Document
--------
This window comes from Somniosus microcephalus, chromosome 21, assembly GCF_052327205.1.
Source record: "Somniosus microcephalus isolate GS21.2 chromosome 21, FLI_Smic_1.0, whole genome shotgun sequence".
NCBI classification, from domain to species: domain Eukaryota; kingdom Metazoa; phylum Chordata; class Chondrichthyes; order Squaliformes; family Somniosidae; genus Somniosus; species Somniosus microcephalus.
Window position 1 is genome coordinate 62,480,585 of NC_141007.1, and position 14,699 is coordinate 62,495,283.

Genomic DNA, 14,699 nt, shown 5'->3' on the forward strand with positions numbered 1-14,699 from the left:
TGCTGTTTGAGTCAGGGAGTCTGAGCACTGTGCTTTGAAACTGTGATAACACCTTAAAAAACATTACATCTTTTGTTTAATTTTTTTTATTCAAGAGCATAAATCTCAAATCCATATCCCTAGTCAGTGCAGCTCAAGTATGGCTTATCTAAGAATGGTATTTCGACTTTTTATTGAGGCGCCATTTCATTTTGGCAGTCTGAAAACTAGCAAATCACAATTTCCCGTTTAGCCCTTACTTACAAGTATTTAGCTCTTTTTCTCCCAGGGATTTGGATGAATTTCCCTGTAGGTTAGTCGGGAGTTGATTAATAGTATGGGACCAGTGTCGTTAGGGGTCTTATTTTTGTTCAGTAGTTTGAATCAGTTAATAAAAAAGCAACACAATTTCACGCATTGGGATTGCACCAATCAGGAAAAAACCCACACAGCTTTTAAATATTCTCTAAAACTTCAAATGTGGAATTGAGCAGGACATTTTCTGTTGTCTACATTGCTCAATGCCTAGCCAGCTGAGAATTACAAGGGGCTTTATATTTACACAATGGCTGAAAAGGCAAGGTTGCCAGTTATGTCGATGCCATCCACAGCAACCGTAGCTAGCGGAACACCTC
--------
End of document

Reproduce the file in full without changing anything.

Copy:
This window comes from Somniosus microcephalus, chromosome 21, assembly GCF_052327205.1.
Source record: "Somniosus microcephalus isolate GS21.2 chromosome 21, FLI_Smic_1.0, whole genome shotgun sequence".
NCBI classification, from domain to species: domain Eukaryota; kingdom Metazoa; phylum Chordata; class Chondrichthyes; order Squaliformes; family Somniosidae; genus Somniosus; species Somniosus microcephalus.
Window position 1 is genome coordinate 62,480,585 of NC_141007.1, and position 14,699 is coordinate 62,495,283.

Genomic DNA, 14,699 nt, shown 5'->3' on the forward strand with positions numbered 1-14,699 from the left:
TGCTGTTTGAGTCAGGGAGTCTGAGCACTGTGCTTTGAAACTGTGATAACACCTTAAAAAACATTACATCTTTTGTTTAATTTTTTTTATTCAAGAGCATAAATCTCAAATCCATATCCCTAGTCAGTGCAGCTCAAGTATGGCTTATCTAAGAATGGTATTTCGACTTTTTATTGAGGCGCCATTTCATTTTGGCAGTCTGAAAACTAGCAAATCACAATTTCCCGTTTAGCCCTTACTTACAAGTATTTAGCTCTTTTTCTCCCAGGGATTTGGATGAATTTCCCTGTAGGTTAGTCGGGAGTTGATTAATAGTATGGGACCAGTGTCGTTAGGGGTCTTATTTTTGTTCAGTAGTTTGAATCAGTTAATAAAAAAGCAACACAATTTCACGCATTGGGATTGCACCAATCAGGAAAAAACCCACACAGCTTTTAAATATTCTCTAAAACTTCAAATGTGGAATTGAGCAGGACATTTTCTGTTGTCTACATTGCTCAATGCCTAGCCAGCTGAGAATTACAAGGGGCTTTATATTTACACAATGGCTGAAAAGGCAAGGTTGCCAGTTATGTCGATGCCATCCACAGCAACCGTAGCTAGCGGAACACCTC